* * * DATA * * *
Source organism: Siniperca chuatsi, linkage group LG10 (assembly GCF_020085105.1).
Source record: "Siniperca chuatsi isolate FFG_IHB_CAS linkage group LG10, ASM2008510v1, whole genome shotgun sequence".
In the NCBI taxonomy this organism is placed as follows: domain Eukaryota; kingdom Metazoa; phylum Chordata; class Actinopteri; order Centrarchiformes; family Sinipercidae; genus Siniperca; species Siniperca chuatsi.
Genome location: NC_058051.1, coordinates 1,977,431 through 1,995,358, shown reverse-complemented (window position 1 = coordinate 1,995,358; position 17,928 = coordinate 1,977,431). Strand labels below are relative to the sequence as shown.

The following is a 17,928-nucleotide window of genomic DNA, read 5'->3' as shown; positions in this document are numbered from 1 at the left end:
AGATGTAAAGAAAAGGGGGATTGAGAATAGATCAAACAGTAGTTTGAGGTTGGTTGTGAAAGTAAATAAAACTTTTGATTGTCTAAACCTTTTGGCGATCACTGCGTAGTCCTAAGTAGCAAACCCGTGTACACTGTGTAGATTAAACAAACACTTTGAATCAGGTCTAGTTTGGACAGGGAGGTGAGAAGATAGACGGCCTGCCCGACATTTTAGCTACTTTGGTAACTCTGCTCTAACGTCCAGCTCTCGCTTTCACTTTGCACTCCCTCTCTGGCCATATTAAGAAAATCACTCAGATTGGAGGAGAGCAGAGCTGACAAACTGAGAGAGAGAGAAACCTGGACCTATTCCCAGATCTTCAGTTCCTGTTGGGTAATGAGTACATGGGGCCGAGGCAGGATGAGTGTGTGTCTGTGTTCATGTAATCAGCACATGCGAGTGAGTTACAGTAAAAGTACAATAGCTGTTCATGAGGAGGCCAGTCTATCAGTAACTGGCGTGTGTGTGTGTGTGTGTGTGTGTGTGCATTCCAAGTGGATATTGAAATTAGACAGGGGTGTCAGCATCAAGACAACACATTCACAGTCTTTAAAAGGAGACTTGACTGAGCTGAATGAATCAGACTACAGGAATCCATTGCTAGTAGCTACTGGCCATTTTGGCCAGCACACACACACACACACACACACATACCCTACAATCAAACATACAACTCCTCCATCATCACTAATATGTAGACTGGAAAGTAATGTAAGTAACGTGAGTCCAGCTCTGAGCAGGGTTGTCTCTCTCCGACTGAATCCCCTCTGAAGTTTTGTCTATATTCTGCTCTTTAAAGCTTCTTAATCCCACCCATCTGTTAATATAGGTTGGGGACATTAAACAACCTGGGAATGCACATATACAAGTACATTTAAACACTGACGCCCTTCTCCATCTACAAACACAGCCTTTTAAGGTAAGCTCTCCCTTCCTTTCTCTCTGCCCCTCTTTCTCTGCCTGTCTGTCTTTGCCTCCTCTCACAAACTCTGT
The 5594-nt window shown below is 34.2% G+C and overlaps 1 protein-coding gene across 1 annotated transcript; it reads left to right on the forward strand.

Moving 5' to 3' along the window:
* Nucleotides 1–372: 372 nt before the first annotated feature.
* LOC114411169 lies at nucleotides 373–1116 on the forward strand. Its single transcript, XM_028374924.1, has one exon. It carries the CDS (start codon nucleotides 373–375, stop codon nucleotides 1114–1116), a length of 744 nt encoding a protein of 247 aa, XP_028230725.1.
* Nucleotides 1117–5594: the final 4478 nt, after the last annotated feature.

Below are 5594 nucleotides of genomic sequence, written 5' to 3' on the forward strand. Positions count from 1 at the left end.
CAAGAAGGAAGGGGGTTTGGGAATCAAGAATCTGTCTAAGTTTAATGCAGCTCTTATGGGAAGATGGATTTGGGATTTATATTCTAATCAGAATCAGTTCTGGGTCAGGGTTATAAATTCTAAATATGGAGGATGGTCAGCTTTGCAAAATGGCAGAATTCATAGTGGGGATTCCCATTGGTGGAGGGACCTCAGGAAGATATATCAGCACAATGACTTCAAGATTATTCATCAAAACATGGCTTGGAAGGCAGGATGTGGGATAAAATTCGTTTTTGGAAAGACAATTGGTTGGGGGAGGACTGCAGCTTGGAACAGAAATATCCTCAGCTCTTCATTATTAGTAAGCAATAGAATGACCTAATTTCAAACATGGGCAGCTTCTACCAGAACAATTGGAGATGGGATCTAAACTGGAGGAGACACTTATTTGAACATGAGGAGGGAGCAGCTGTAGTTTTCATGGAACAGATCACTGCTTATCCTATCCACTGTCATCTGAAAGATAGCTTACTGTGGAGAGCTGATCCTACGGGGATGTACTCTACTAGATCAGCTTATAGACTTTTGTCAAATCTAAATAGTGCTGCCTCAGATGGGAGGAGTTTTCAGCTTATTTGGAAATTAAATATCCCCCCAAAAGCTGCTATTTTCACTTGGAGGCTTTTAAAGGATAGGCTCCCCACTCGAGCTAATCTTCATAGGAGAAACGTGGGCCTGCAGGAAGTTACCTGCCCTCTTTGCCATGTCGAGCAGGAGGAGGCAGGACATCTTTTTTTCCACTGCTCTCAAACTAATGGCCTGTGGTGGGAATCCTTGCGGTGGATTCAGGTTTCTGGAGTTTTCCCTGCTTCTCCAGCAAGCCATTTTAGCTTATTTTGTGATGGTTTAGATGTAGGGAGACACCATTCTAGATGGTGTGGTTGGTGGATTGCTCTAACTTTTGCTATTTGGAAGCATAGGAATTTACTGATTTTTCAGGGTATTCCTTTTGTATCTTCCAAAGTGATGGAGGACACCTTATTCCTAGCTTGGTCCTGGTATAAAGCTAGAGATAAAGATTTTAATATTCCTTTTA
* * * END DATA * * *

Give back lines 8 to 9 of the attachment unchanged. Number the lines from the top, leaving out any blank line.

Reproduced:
Moving 5' to 3' along the window:
* Nucleotides 1–372: 372 nt before the first annotated feature.